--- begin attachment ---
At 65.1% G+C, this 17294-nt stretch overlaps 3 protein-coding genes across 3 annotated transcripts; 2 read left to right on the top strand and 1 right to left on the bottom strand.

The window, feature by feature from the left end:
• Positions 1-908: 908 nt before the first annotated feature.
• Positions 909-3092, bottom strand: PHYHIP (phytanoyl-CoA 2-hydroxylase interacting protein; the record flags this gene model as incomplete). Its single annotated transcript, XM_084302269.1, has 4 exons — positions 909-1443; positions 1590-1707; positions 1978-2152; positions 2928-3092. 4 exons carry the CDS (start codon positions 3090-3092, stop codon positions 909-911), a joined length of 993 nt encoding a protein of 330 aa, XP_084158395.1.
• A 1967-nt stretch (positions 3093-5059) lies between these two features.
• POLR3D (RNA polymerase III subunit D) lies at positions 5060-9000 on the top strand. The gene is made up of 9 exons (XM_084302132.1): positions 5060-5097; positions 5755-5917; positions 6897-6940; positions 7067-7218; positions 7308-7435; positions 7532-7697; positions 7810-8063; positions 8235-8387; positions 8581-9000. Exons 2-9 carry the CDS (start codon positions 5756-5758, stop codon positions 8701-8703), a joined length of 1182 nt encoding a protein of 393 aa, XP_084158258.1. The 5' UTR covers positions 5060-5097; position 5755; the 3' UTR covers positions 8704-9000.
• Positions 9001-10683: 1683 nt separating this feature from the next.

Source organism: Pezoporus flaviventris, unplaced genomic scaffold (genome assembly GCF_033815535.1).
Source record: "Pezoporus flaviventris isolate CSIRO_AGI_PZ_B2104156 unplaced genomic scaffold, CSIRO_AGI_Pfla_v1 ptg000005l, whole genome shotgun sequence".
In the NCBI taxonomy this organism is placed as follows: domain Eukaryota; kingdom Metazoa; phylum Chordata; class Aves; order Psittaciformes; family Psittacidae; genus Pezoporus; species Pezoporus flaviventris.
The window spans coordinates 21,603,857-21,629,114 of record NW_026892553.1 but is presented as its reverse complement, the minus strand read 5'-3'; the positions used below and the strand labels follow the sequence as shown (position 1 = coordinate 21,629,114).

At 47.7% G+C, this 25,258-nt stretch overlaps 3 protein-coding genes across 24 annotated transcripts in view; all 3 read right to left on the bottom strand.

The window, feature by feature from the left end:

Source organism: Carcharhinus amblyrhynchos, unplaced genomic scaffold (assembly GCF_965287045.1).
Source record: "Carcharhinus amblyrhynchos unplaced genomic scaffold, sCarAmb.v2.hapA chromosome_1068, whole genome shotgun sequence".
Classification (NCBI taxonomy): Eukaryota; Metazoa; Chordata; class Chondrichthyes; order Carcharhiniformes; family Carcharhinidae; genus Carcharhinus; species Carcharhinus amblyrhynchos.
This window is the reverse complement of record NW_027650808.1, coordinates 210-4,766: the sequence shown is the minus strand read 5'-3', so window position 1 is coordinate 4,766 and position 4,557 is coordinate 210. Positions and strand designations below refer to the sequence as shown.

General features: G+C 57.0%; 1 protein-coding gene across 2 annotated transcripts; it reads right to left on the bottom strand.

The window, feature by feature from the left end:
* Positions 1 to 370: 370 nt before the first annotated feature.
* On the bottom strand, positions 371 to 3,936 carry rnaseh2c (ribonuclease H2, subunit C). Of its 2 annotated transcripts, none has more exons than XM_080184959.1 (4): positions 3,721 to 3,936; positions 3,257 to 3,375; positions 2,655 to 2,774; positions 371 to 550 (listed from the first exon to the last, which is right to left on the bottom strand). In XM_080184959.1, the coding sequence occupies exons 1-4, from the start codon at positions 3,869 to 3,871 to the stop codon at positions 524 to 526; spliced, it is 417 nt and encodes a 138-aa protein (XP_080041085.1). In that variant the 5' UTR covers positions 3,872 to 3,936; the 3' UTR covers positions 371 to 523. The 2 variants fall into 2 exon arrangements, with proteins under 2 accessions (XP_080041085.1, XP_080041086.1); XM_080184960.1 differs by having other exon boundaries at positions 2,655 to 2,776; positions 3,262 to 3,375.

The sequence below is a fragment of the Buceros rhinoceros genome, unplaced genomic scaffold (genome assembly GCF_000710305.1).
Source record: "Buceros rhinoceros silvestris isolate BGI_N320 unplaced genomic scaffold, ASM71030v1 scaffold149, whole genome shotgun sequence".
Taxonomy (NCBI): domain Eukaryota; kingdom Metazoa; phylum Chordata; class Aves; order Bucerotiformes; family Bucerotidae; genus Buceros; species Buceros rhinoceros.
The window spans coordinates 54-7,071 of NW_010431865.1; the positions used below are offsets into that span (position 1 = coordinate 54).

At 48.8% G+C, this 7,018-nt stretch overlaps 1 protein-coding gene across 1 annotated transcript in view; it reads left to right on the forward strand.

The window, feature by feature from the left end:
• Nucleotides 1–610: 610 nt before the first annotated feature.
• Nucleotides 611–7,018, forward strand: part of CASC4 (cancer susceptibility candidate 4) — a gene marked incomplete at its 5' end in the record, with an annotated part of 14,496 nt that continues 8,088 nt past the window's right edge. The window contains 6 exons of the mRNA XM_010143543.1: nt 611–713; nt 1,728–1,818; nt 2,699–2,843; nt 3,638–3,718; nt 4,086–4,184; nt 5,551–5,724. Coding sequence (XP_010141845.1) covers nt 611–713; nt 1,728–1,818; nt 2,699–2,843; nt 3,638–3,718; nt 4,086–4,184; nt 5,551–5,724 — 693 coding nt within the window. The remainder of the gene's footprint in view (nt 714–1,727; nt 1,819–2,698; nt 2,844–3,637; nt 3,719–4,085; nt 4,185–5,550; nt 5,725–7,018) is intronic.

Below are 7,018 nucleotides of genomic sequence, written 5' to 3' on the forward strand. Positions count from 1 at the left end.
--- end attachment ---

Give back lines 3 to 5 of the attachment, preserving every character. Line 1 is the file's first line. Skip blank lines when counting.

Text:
• Positions 1-908: 908 nt before the first annotated feature.
• Positions 909-3092, bottom strand: PHYHIP (phytanoyl-CoA 2-hydroxylase interacting protein; the record flags this gene model as incomplete). Its single annotated transcript, XM_084302269.1, has 4 exons — positions 909-1443; positions 1590-1707; positions 1978-2152; positions 2928-3092. 4 exons carry the CDS (start codon positions 3090-3092, stop codon positions 909-911), a joined length of 993 nt encoding a protein of 330 aa, XP_084158395.1.
• A 1967-nt stretch (positions 3093-5059) lies between these two features.